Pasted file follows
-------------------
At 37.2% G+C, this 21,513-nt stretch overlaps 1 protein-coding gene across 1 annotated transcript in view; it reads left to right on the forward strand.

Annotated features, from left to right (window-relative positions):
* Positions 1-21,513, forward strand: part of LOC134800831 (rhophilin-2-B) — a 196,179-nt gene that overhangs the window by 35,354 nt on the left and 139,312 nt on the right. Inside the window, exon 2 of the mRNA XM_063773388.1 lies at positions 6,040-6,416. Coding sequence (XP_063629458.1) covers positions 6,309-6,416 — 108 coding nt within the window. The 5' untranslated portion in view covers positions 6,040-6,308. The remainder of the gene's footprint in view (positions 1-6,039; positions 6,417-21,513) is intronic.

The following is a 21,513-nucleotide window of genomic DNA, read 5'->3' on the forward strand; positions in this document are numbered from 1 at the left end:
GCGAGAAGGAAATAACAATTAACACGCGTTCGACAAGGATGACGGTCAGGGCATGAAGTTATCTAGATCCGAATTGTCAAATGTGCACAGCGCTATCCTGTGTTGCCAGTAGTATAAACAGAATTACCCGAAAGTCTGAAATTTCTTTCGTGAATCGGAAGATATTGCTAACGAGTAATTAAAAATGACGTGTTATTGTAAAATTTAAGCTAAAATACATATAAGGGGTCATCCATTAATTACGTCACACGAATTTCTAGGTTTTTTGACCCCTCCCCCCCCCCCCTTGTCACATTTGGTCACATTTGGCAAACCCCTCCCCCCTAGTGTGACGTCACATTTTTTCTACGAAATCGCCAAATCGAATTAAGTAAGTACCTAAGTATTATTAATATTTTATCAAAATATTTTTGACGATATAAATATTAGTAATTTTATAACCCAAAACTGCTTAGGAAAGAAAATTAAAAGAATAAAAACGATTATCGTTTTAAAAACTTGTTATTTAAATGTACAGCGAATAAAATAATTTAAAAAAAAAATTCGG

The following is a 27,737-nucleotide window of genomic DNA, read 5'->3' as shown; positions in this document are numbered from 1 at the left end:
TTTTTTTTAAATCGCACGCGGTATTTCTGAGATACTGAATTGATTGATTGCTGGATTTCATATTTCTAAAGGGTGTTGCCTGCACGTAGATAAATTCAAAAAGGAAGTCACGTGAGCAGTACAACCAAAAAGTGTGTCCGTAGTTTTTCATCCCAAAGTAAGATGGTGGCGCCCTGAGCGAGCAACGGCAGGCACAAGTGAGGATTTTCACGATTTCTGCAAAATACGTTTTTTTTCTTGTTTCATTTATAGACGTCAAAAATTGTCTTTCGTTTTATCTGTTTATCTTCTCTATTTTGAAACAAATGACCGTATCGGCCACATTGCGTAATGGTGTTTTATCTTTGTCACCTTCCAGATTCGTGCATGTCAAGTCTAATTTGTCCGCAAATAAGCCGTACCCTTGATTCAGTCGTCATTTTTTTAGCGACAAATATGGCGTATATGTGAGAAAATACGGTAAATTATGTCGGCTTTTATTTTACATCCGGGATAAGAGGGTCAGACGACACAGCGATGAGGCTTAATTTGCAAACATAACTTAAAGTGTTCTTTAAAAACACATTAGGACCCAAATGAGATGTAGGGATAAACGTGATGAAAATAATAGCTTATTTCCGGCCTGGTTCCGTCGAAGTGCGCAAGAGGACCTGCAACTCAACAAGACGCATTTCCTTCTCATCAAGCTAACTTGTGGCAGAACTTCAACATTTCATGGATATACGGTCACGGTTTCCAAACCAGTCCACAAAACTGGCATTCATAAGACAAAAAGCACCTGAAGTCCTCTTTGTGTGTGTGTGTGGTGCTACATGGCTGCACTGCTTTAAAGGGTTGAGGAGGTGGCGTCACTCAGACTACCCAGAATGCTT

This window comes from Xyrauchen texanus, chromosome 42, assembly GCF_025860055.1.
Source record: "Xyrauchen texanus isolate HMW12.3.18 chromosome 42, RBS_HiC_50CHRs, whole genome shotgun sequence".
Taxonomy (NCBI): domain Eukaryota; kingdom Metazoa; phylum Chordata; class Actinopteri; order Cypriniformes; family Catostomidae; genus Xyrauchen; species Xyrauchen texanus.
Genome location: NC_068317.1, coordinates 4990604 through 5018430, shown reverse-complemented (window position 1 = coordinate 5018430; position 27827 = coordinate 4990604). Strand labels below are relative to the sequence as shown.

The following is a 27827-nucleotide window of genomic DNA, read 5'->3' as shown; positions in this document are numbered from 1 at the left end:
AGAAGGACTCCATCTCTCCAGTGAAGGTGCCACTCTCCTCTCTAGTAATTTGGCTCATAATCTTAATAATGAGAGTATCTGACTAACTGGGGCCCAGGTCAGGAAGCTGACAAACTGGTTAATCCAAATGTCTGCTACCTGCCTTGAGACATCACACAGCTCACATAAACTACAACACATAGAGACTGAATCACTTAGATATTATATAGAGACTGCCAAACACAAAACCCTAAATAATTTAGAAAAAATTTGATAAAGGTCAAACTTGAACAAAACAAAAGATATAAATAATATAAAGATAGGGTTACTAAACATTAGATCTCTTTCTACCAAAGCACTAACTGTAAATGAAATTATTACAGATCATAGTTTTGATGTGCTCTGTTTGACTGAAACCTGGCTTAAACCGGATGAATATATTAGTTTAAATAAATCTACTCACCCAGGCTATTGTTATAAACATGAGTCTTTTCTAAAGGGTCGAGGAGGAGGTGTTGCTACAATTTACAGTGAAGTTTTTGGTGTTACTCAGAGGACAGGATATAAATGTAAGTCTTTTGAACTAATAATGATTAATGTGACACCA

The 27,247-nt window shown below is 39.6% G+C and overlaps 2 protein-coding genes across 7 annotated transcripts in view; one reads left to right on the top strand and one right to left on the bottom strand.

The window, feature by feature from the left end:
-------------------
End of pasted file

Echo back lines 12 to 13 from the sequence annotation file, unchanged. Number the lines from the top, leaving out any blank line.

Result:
The following is a 27827-nucleotide window of genomic DNA, read 5'->3' as shown; positions in this document are numbered from 1 at the left end:
AGAAGGACTCCATCTCTCCAGTGAAGGTGCCACTCTCCTCTCTAGTAATTTGGCTCATAATCTTAATAATGAGAGTATCTGACTAACTGGGGCCCAGGTCAGGAAGCTGACAAACTGGTTAATCCAAATGTCTGCTACCTGCCTTGAGACATCACACAGCTCACATAAACTACAACACATAGAGACTGAATCACTTAGATATTATATAGAGACTGCCAAACACAAAACCCTAAATAATTTAGAAAAAATTTGATAAAGGTCAAACTTGAACAAAACAAAAGATATAAATAATATAAAGATAGGGTTACTAAACATTAGATCTCTTTCTACCAAAGCACTAACTGTAAATGAAATTATTACAGATCATAGTTTTGATGTGCTCTGTTTGACTGAAACCTGGCTTAAACCGGATGAATATATTAGTTTAAATAAATCTACTCACCCAGGCTATTGTTATAAACATGAGTCTTTTCTAAAGGGTCGAGGAGGAGGTGTTGCTACAATTTACAGTGAAGTTTTTGGTGTTACTCAGAGGACAGGATATAAATGTAAGTCTTTTGAACTAATAATGATTAATGTGACACCA